means for moving the substrate support to an angular position adjacent to the sensor;
means for moving the substrate support angularly across the sensor;
means for detecting when at least one edge of the substrate support trips the sensor, and recording an angular position of the robot;
means for computing the difference between the angular position of the robot recorded in the immediately preceding means for detecting and recording, and a predicted robot angular position at which the sensor should be tripped, and applying this difference value to calibrate the robot in angular position;
means for moving the substrate support such that a front edge of the substrate support is adjacent to the sensor;
means for moving the substrate support radially out across the sensor;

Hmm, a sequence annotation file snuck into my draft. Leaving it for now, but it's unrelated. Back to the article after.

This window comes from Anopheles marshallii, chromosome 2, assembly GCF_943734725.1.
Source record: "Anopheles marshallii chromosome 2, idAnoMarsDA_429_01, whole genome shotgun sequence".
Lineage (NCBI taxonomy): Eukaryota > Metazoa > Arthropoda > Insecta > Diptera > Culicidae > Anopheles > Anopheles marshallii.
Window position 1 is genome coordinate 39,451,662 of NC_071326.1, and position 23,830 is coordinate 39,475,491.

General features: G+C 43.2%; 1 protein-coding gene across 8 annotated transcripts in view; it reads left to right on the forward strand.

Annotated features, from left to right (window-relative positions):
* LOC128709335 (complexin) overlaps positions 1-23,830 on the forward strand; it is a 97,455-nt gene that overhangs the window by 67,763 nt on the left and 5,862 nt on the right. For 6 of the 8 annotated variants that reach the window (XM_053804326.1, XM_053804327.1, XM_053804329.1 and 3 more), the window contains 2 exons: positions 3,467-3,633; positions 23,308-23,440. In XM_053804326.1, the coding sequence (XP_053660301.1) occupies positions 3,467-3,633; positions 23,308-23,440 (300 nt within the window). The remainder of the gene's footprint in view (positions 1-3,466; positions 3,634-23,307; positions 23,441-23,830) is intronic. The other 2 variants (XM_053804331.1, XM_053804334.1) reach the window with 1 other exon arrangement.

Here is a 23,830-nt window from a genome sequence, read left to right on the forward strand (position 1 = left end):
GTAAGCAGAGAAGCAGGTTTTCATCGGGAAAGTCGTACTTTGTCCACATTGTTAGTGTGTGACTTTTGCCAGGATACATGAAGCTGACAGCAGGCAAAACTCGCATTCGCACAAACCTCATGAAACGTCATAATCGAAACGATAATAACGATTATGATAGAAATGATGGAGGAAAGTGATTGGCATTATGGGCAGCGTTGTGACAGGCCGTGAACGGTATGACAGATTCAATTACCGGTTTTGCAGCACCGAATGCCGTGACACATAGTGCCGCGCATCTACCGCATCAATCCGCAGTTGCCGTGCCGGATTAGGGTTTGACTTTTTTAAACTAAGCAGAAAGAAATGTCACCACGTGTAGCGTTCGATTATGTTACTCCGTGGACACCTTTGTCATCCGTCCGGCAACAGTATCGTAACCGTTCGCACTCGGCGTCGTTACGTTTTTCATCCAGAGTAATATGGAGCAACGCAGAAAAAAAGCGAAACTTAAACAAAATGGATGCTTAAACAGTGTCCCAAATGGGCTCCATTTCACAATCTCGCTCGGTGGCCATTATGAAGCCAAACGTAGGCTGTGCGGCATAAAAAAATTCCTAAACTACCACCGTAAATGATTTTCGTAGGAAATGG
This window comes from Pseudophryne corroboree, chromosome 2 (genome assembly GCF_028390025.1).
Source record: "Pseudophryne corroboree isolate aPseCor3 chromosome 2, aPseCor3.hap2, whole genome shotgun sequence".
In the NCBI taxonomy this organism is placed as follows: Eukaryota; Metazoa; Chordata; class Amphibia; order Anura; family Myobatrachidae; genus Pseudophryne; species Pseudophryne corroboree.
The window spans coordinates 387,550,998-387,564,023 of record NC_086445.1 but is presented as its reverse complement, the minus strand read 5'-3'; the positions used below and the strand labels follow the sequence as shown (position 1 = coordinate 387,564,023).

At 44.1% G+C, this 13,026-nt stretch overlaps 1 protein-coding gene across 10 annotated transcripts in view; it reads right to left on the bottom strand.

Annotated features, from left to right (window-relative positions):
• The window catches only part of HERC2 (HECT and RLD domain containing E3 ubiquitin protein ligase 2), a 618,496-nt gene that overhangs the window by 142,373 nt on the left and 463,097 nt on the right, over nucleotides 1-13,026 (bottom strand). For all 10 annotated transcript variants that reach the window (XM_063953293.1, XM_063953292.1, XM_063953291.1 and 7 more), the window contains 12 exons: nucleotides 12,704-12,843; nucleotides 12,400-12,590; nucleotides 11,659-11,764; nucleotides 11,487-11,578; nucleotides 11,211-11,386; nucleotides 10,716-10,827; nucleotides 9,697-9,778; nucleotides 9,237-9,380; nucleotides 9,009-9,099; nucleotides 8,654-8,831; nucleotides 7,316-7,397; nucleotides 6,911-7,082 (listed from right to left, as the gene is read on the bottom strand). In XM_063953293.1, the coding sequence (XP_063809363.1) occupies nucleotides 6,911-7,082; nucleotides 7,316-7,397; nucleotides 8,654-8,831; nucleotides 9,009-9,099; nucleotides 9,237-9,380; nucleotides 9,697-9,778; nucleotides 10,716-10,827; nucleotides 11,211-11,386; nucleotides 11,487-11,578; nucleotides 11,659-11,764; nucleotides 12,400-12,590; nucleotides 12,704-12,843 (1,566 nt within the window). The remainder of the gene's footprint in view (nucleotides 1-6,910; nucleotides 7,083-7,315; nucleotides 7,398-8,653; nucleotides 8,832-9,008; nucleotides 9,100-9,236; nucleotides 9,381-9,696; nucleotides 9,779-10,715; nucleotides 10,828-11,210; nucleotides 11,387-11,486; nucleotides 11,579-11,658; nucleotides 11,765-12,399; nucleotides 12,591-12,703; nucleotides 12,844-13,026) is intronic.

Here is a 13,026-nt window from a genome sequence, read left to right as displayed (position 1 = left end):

means for detecting when at least one feature of the front edge of the substrate support trips the sensor and recording a radial position of the robot; and
means for computing the difference between the radial position of the robot recorded in the immediately preceding means for detecting and recording, and a predicted robot radial position at which the sensor should be tripped, and applying this difference value to calibrate the robot in radial position.
Description

This application is a continuation of application Ser. No. 08/011,043, filed Jan. 28, 1993, now abandoned.

BACKGROUND OF THE INVENTION